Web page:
Post TMEA/TI:ME and MMEA Thoughts

The last few days have been a whirlwind for me. Using a combination of personal days and a single professional development day, I was able to miss three days of school to present sessions at TMEA/TI:ME and MMEA. I feel blessed because both sessions were packed and feedback has been very positive. I try to make sessions entertaining, useful, and applicable at all kinds of levels. Those presentations will be uploaded soon, although the session notes are available in the “past presentations” section above. So, let me mention a few of my thoughts from the session.

  • TMEA is gigantic. 26,000+ music teachers attend the festival, and I’ve been told that only the Texas Band Directors conference is larger (Apparently, the Texas ACDA is also big). You could take the conferences I’ve seen in Iowa, Minnesota, and Wisconsin and they wouldn’t match Texas. Barb Freedman, one of the leading music education technologists, said, “I tell teachers that they need to attend at least on TMEA.” I agree wholeheartedly. Stephanie Sanders, another music education technologist, stated that the tour guide on one of the boats in San Antonio said that the TMEA conference was the largest conference all year in San Antonio.
  • My #1 place of learning at conventions remains in the vendor area. TMEA brought that to a whole new level, where the vendors stretch further than the eye can see. Special highlights for me were visits with the staff at MakeMusic (both at TMEA and MMEA…shout-outs to James, Bob, Beth, Bruce, and Michael), Notion (Jim Boitnott, CEO), and Air Turn. Texas draws a number of vendors that I’ve never seen at another show. Also…a lot of networking happens on that vendor floor.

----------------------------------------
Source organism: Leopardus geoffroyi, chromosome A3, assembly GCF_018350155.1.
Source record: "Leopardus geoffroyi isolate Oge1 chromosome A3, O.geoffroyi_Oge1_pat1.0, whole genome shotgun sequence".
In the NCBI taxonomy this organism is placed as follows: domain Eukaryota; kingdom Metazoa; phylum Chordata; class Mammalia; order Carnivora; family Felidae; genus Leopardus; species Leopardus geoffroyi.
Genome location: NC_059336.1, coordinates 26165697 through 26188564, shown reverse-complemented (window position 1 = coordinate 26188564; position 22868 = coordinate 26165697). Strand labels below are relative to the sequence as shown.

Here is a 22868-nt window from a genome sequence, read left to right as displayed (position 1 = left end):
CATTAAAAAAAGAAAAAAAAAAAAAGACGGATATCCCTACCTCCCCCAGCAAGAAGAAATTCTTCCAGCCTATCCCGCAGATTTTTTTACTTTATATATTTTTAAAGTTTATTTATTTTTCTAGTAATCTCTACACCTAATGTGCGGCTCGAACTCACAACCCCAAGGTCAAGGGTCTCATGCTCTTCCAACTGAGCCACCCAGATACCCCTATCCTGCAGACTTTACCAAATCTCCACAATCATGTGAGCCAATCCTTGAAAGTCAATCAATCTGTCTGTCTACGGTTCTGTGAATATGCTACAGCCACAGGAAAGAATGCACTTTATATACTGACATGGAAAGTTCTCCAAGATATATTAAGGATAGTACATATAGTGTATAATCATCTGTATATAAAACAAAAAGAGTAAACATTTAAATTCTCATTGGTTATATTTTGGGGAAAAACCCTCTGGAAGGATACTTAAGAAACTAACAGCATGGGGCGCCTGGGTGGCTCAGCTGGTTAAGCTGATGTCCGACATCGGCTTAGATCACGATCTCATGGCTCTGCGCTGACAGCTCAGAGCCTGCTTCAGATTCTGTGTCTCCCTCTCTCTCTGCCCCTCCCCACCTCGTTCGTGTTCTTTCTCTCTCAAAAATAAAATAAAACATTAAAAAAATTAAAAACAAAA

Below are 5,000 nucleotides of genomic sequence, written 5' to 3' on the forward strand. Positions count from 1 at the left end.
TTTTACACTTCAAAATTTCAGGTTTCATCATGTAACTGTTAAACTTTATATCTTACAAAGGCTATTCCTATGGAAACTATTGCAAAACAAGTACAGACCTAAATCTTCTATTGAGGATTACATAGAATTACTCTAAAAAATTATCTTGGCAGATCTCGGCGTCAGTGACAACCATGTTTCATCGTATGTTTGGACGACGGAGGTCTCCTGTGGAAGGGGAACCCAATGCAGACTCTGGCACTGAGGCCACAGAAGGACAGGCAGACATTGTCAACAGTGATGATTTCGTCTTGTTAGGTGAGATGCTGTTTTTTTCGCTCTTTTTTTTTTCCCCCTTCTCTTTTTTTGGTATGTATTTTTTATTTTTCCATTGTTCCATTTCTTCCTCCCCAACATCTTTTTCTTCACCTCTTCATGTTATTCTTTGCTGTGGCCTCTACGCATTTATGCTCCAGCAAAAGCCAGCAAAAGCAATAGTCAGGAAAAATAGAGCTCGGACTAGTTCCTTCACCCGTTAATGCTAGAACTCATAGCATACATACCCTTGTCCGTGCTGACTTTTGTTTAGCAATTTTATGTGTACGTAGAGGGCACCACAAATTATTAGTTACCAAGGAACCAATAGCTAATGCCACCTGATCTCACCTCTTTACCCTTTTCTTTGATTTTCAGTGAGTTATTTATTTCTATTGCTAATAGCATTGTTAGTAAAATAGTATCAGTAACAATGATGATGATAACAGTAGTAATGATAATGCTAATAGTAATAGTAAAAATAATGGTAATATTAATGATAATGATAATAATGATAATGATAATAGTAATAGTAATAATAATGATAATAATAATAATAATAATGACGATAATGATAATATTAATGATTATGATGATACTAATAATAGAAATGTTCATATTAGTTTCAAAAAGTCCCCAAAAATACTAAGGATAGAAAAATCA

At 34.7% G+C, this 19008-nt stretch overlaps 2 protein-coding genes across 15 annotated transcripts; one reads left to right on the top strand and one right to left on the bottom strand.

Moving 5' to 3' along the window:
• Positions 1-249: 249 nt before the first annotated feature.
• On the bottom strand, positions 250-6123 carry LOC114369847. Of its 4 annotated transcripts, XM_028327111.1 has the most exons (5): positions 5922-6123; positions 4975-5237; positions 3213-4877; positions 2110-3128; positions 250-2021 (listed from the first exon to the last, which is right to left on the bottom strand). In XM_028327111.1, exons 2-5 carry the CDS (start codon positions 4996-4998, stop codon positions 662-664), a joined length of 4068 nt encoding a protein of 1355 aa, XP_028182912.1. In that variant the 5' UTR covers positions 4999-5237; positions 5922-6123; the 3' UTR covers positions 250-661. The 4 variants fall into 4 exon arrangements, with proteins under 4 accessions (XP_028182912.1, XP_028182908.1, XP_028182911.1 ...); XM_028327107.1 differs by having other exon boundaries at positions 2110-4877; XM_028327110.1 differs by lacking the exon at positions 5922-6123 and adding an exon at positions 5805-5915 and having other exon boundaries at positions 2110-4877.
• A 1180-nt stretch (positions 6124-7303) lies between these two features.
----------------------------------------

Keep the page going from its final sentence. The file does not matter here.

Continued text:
One wing of the two gigantic vendor areas at TMEA

  • You need to see what MusicFirst is doing. They are offering packaged solutions from a number of vendors based on cloud-based solutions for incredible prices. Jim Frankel, another leading music technologist (his writing can be found at, along with other major music technologists Dr. Joseph Pisano, Richard McCready [TI:ME educator of the year], and Amy Burns) is leading this initiative.
  • I have mentioned this in a previous post, but Notion for the iPad is going to be made equal to Notion for Mac/PC. I find this amazing–but I believe it. The CEO/President of Notion was wonderfully candid about his company and their plans. As I mentioned in my last post about Notion being the only option for notation on the iPad, I’d love to have that CEO as a boss–tough, high expectations, honest, and rewarding.
  • You are going to love SmartMusic on the iPad. They are still showing a build from December that was tweaked to be excessively stable for MidWest, and I had a chance to see two different current builds at both TMEA and MMEA (the MMEA version was 4 days newer than TMEA, and already had some bugs worked out). I’ve heard these things said on the vendor floor to other people, so I am going to mention them now (in the middle of a long post). First, SmartMusic on the iPad will not be fully featured when it comes out this Spring, but it will be fully featured in the fall. The initial version will be able to access every piece of literature that SmartMusic offers right away in the Spring, however. Second, there is going to be a changing of price structure and registration of SmartMusic from per-computer to per-person. There will be news releases from MakeMusic about all these things in coming weeks–as well as new branding for the company.